It is 50 years since the greatest social justice prophet of our time, the Rev. Dr. Martin Luther King, Jr. was assassinated in Memphis. One year earlier, on April 4, 1967, he gave a powerful and controversial speech about the Vietnam war that linked the civil rights struggle and the anti-war movement.
In this speech at Riverside Church titled “Beyond Vietnam: A Time to Break Silence” King addressed the spiritual danger a nation faces when it does not use its ample resources for human flourishing. Two quotes stand out:
A nation that continues year after year to spend more money on military defense than on programs of social uplift is approaching spiritual doom. “
“We still have a choice today: nonviolent coexistence or violent co-annihilation. We must move past indecision to action. We must find new ways to speak for peace in Vietnam and justice throughout the developing world, a world that borders on our doors. If we do not act, we shall surely be dragged down the long, dark, and shameful corridors of time reserved for those who possess power without compassion, might without morality, and strength without sight.”
This last phrase about “those who possess power without compassion, might without morality and strength without sight” echoes the words of Rabbi Nosson Zvi Finkel, the Alter of Slobodka about the reason for Sodom’s downfall. In a short essay called, “The Idea of Chessed in the Torah,” (Ohr HaTzafun p.110) he quotes Ezekiel:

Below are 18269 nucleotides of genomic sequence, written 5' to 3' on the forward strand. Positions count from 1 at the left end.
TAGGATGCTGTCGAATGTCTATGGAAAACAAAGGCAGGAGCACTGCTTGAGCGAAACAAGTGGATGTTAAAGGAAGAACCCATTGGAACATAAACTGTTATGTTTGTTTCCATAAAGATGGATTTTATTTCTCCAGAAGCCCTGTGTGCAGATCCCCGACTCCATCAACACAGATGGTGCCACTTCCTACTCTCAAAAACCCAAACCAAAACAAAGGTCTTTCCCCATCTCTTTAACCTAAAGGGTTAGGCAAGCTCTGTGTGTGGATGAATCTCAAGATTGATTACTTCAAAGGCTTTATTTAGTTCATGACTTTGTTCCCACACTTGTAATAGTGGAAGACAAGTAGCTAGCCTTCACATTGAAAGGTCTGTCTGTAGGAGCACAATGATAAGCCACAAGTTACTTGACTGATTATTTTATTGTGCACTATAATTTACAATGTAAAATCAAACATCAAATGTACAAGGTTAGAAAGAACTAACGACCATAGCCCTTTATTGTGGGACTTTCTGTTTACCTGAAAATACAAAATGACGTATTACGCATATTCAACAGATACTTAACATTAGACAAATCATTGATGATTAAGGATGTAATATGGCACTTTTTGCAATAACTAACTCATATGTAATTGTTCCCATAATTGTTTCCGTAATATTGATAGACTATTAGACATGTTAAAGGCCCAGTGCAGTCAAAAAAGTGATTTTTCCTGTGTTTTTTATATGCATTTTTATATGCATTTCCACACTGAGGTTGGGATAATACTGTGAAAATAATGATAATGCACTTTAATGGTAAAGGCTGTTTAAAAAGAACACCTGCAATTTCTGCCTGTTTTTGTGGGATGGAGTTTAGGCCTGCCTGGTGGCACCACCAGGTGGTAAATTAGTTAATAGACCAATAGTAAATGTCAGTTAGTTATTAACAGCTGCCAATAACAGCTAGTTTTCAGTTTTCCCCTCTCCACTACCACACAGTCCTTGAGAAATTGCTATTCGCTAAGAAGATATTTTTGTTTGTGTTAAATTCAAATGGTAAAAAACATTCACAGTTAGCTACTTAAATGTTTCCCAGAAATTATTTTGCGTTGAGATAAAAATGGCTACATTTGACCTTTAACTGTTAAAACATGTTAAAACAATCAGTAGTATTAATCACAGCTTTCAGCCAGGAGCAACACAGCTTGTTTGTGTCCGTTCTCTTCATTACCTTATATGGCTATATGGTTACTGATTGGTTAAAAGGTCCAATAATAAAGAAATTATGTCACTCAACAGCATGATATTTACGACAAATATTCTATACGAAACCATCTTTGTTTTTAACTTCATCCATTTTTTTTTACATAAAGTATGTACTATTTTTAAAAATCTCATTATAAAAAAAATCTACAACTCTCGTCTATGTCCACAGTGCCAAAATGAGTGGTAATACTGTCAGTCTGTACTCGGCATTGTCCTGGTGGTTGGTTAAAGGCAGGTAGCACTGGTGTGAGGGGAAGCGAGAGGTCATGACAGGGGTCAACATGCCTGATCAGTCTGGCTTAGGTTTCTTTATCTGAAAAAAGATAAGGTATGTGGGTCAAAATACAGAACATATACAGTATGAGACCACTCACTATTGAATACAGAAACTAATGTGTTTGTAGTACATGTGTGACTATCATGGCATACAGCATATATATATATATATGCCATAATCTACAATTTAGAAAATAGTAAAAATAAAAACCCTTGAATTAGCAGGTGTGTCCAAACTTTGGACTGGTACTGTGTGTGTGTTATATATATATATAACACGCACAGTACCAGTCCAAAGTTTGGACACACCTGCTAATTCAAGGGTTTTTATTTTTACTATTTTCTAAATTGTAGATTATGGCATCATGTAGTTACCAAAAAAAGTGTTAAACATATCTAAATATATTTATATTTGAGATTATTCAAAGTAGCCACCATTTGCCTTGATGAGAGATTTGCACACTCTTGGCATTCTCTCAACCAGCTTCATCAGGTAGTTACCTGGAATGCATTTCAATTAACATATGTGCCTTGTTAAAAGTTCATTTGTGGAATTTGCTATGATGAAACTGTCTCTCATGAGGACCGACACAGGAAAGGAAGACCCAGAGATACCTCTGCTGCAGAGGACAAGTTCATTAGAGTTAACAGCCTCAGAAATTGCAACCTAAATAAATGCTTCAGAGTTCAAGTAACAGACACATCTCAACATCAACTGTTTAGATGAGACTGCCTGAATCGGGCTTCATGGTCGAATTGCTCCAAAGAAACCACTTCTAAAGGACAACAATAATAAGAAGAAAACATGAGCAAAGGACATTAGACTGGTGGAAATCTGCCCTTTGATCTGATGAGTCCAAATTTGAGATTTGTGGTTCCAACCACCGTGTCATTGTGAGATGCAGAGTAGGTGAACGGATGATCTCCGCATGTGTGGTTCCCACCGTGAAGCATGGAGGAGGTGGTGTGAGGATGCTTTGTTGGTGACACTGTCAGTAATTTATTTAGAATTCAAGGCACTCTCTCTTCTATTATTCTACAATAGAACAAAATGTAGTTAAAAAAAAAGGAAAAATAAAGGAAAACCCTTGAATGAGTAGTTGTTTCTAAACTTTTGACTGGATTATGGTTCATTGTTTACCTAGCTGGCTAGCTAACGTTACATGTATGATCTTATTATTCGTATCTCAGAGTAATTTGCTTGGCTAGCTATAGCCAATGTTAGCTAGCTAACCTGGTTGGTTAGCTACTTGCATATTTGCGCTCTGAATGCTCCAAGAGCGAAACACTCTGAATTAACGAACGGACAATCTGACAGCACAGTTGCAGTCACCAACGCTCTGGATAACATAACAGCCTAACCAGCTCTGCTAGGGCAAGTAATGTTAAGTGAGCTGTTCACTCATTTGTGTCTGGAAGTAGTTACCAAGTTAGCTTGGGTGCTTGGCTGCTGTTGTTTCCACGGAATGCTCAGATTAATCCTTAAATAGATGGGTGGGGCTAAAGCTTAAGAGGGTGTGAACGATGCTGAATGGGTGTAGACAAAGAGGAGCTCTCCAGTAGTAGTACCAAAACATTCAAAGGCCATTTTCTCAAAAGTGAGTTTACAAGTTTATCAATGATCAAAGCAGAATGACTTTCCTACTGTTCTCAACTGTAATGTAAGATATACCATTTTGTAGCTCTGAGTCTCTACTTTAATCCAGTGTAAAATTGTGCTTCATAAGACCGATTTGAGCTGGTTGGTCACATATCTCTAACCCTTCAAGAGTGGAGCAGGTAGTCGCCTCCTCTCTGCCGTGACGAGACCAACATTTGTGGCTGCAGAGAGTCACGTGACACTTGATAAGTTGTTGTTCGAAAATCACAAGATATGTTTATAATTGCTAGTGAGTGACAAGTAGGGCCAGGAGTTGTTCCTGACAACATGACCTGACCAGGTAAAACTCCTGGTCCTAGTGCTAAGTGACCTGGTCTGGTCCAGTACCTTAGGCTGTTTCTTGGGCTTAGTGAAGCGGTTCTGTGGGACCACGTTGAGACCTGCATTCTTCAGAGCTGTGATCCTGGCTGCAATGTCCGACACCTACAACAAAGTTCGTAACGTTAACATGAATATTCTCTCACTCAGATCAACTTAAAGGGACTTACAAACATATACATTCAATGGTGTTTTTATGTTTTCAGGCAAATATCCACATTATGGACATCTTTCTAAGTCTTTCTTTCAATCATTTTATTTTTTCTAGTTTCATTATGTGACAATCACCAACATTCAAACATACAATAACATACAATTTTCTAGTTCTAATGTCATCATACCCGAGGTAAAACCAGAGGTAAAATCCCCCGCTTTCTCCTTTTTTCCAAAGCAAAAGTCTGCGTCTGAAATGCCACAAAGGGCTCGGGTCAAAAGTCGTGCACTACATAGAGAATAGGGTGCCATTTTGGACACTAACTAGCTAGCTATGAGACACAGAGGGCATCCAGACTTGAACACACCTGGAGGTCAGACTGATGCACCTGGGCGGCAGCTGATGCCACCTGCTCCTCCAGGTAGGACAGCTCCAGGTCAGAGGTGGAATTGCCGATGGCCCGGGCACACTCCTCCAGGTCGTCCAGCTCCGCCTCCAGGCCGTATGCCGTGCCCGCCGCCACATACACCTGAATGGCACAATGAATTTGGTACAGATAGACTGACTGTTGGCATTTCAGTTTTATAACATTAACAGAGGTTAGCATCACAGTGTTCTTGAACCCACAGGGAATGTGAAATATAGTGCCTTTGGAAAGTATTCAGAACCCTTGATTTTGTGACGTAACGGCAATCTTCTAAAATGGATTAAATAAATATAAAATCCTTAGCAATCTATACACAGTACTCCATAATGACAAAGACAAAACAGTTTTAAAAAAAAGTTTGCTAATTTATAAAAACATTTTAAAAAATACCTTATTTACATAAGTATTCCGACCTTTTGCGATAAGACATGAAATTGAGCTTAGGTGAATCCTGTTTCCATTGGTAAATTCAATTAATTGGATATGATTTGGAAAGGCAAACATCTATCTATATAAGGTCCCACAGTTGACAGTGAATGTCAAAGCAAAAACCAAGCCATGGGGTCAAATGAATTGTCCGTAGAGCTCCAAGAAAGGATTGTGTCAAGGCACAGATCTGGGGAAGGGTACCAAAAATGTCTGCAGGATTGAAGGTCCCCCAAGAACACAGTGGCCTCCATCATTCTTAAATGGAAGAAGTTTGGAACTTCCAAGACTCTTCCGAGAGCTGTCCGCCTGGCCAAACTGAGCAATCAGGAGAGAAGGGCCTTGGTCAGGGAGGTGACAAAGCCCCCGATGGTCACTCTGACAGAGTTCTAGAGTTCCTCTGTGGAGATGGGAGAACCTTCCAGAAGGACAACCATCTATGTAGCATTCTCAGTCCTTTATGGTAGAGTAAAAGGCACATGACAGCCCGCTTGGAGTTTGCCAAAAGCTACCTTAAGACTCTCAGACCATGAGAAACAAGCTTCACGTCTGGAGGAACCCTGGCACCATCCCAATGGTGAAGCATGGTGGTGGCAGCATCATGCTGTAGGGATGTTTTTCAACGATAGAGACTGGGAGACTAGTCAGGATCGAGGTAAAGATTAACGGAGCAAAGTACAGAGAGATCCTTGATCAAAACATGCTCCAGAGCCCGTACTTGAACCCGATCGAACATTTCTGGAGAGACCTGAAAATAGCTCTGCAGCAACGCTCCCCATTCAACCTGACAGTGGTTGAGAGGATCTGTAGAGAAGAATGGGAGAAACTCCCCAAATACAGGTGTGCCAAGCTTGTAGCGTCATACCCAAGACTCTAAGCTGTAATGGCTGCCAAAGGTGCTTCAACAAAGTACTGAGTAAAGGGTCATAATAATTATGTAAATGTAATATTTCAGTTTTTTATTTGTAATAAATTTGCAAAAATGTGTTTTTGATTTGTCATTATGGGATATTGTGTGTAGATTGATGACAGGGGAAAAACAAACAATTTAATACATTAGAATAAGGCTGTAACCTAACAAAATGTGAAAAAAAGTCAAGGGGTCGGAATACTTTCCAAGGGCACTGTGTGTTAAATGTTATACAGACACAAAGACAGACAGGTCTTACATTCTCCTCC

Only this was the sin of your sister Sodom: Arrogance! She and her daughters had plenty of bread and untroubled tranquility; yet she did not support the poor and the needy.” (Ezekiel 16: 49).
The Alter explains that:
The prophet says that the claim against Sodom is that, despite their great material wealth and tranquil situation they did not support the poor and needy. That is to say that relative to their material and political situation they did not fulfill their obligation to support the poor. We can infer from this that even if they did support the poor, but not at the level corresponding to their own wealth and stability, they would be considered wicked and fitting to be overturned and destroyed. Indeed, rabbinic literature is clear that the people of Sodom were far from Chessed and Tzedakah, but Ezekiel emphasizes that it was this particular perversion – that they did not support the poor according to their ability – that led to their destruction from the world.
I shudder as I write this from the richest nation the earth has ever seen. Does the United States support the poor and needy in accordance with its financial ability? The answer is obvious. On this 50th commemoration of the assassination of Dr. King let’s let his warning about our future pierce our hearts and strengthen us to keep up our work building the, as yet, elusive beloved community.
Here is his speech, in full: https://www.youtube.com/watch?